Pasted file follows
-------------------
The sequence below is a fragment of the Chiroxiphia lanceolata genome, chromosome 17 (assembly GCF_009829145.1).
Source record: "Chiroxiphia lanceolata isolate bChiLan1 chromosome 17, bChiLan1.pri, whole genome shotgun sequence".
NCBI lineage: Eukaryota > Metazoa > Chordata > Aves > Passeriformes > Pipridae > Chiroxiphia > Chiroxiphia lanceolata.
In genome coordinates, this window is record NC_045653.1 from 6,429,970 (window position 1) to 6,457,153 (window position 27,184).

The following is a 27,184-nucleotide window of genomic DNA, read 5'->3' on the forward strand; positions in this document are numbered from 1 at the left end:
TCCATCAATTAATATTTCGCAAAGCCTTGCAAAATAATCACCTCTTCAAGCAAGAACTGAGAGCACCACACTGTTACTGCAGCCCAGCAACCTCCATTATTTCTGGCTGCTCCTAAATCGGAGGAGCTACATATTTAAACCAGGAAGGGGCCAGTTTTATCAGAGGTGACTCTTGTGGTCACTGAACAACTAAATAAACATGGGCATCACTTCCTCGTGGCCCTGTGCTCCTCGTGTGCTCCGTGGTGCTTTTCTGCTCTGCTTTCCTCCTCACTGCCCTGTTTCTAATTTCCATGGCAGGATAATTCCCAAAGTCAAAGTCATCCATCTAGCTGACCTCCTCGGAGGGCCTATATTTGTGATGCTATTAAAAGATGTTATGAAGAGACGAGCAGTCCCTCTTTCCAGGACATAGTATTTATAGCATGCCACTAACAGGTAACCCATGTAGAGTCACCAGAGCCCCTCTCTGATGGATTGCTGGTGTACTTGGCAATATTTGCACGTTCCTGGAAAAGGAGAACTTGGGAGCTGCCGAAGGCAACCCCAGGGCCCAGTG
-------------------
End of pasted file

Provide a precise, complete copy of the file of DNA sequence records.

The sequence below is a fragment of the Chiroxiphia lanceolata genome, chromosome 17 (assembly GCF_009829145.1).
Source record: "Chiroxiphia lanceolata isolate bChiLan1 chromosome 17, bChiLan1.pri, whole genome shotgun sequence".
NCBI lineage: Eukaryota > Metazoa > Chordata > Aves > Passeriformes > Pipridae > Chiroxiphia > Chiroxiphia lanceolata.
In genome coordinates, this window is record NC_045653.1 from 6,429,970 (window position 1) to 6,457,153 (window position 27,184).

The following is a 27,184-nucleotide window of genomic DNA, read 5'->3' on the forward strand; positions in this document are numbered from 1 at the left end:
TCCATCAATTAATATTTCGCAAAGCCTTGCAAAATAATCACCTCTTCAAGCAAGAACTGAGAGCACCACACTGTTACTGCAGCCCAGCAACCTCCATTATTTCTGGCTGCTCCTAAATCGGAGGAGCTACATATTTAAACCAGGAAGGGGCCAGTTTTATCAGAGGTGACTCTTGTGGTCACTGAACAACTAAATAAACATGGGCATCACTTCCTCGTGGCCCTGTGCTCCTCGTGTGCTCCGTGGTGCTTTTCTGCTCTGCTTTCCTCCTCACTGCCCTGTTTCTAATTTCCATGGCAGGATAATTCCCAAAGTCAAAGTCATCCATCTAGCTGACCTCCTCGGAGGGCCTATATTTGTGATGCTATTAAAAGATGTTATGAAGAGACGAGCAGTCCCTCTTTCCAGGACATAGTATTTATAGCATGCCACTAACAGGTAACCCATGTAGAGTCACCAGAGCCCCTCTCTGATGGATTGCTGGTGTACTTGGCAATATTTGCACGTTCCTGGAAAAGGAGAACTTGGGAGCTGCCGAAGGCAACCCCAGGGCCCAGTG